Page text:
Proust stuns me with his impossibly long and elegant sentences (in the C.K. Scott Moncrief translation), which unlike the recursive sentences of Henry James are laden to the brim with sensuous images. Proust's narrator is incapable of recalling any detail about his childhood in Combray without tumbling into unending digression about what, precisely, a given place or relationship felt like. There's a curious kind of paganism to this, visible in his long description of the church in Combray, which creates reverence in the narrator not because it offers any sort of channel to God, but because it grounds and orients, like Heidegger's Greek temple, the whole village and countryside, from which scarcely any vantage point can be found where the church steeple is not visible (and if you're too close to see it, you feel its presence). The procedure of the novel is of course located in the famous image of the madeleine, a humble sensuous object from which almost literally the whole seven-volume opus pours at the end of the first chapter or "Overture":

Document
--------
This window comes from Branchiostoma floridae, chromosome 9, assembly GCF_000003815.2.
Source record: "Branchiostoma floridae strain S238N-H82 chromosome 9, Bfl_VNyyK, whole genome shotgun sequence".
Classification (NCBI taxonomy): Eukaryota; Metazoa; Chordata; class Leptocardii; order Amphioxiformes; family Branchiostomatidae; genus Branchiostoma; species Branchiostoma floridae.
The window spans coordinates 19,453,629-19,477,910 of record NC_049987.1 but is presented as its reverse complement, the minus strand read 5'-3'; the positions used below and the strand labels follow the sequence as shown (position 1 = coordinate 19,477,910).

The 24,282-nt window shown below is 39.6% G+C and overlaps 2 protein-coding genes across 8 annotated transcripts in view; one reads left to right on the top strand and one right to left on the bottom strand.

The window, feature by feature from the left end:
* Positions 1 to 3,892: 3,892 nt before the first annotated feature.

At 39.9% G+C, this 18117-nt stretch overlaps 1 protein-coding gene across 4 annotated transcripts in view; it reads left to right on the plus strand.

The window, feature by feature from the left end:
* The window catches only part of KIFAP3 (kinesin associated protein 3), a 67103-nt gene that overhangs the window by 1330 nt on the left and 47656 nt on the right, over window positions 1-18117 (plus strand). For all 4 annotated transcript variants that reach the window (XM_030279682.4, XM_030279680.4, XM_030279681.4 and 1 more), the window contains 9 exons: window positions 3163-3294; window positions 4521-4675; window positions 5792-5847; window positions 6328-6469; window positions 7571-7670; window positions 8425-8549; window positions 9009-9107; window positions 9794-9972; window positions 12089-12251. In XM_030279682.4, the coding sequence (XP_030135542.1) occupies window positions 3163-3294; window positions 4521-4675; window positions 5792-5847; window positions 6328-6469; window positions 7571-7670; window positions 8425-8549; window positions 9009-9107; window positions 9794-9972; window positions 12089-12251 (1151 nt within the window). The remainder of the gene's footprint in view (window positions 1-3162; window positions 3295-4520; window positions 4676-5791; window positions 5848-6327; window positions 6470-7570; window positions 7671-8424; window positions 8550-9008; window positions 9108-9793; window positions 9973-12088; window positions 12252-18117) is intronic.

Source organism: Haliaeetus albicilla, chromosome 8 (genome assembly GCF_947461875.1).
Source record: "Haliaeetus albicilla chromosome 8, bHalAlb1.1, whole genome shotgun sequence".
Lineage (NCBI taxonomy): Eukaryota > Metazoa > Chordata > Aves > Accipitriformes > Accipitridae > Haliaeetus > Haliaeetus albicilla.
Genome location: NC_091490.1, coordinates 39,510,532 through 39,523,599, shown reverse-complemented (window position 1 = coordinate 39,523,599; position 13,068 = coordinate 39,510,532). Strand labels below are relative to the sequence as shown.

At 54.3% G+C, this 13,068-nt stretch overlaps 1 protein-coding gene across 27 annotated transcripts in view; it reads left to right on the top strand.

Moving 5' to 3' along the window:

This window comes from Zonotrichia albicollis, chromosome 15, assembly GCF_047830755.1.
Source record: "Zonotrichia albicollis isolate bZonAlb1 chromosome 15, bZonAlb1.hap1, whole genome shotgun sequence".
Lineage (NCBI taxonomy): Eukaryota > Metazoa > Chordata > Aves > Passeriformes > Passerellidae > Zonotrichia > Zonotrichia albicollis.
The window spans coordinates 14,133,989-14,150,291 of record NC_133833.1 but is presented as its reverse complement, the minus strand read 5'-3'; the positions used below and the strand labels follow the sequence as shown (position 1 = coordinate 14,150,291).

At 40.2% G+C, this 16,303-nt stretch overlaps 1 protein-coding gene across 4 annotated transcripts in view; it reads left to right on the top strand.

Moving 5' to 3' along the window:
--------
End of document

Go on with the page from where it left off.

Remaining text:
And once I had recognized the taste of the crumb of madeleine soaked in her decoction of lime-flowers which my aunt used to give me (although I did not yet know and must long postpone the discovery of why this memory made me so happy) immediately the old grey house upon the street, where her room was, rose up like the scenery of a theatre to attach itself to the little pavilion, opening on to the garden, which had been built out behind it for my parents (the isolated panel which until that moment had been all that I could see); and with the house the town, from morning to night and in all weathers, the Square where I was sent before luncheon, the streets along which I used to run errands, the country roads we took when it was fine. And just as the Japanese amuse themselves by filling a porcelain bowl with water and steeping in it little crumbs of paper which until then are without character or form, but, the moment they become wet, stretch themselves and bend, take on colour and distinctive shape, become flowers or houses or people, permanent and recognisable, so in that moment all the flowers in our garden and in M. Swann’s park, and the water-lilies on the Vivonne and the good folk of the village and their little dwellings and the parish church and the whole of Combray and of its surroundings, taking their proper shapes and growing solid, sprang into being, town and gardens alike, from my cup of tea.